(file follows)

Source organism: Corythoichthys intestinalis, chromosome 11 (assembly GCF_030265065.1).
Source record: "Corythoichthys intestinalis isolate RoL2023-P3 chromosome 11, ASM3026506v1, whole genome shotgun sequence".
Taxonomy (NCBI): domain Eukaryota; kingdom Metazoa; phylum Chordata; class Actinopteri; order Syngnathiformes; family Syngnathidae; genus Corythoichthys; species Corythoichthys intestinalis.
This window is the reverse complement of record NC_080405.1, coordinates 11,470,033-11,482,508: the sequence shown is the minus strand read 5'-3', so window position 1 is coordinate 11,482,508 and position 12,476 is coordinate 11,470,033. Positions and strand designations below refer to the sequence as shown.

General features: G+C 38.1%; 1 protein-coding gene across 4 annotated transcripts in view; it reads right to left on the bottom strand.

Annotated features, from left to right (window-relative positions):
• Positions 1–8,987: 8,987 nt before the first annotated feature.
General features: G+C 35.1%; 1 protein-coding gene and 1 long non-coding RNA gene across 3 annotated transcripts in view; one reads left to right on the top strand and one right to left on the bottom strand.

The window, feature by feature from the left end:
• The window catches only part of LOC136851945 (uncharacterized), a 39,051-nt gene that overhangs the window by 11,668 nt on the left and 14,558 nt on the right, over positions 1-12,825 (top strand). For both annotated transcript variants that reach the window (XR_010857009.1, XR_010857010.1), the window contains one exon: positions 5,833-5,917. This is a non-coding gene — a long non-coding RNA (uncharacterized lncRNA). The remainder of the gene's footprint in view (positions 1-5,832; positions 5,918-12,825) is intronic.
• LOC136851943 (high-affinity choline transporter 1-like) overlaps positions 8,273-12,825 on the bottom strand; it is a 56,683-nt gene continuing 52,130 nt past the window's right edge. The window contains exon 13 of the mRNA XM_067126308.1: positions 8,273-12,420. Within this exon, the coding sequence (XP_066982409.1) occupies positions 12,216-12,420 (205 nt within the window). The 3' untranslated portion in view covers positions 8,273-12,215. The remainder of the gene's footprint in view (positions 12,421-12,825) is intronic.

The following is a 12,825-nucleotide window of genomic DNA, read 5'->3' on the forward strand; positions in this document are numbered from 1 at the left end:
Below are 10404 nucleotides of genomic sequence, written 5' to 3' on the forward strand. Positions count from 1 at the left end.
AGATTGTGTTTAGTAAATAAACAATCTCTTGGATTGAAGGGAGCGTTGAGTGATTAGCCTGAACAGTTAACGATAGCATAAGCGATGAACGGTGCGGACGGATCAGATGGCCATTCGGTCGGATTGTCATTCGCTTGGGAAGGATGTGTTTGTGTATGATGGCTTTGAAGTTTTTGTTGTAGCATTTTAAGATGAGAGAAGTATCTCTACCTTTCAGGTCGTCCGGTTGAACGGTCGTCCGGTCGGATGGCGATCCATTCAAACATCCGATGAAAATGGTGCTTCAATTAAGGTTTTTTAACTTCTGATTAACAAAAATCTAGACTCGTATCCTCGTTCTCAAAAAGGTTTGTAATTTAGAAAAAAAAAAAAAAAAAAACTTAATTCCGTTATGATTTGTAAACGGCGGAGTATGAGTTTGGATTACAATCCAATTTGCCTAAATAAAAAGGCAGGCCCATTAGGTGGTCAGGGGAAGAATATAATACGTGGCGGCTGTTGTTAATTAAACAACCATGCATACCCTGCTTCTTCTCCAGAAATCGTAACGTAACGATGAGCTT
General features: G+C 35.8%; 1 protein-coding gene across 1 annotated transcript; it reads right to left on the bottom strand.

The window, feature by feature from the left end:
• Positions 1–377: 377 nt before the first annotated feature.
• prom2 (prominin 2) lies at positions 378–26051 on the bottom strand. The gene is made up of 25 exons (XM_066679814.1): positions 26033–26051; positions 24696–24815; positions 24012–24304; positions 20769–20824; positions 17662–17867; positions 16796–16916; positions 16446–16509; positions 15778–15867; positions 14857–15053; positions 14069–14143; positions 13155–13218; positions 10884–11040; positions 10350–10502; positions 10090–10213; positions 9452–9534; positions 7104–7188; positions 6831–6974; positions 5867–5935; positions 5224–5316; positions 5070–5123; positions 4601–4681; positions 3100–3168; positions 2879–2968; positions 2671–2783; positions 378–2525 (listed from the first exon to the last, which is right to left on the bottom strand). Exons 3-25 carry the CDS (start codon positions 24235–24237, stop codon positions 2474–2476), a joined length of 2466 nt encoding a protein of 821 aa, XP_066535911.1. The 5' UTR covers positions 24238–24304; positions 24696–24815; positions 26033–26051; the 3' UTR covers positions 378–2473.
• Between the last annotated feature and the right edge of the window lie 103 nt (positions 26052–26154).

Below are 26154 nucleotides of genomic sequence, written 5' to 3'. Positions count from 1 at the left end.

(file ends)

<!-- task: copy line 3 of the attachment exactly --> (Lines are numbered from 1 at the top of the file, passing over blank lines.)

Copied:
Taxonomy (NCBI): domain Eukaryota; kingdom Metazoa; phylum Chordata; class Actinopteri; order Syngnathiformes; family Syngnathidae; genus Corythoichthys; species Corythoichthys intestinalis.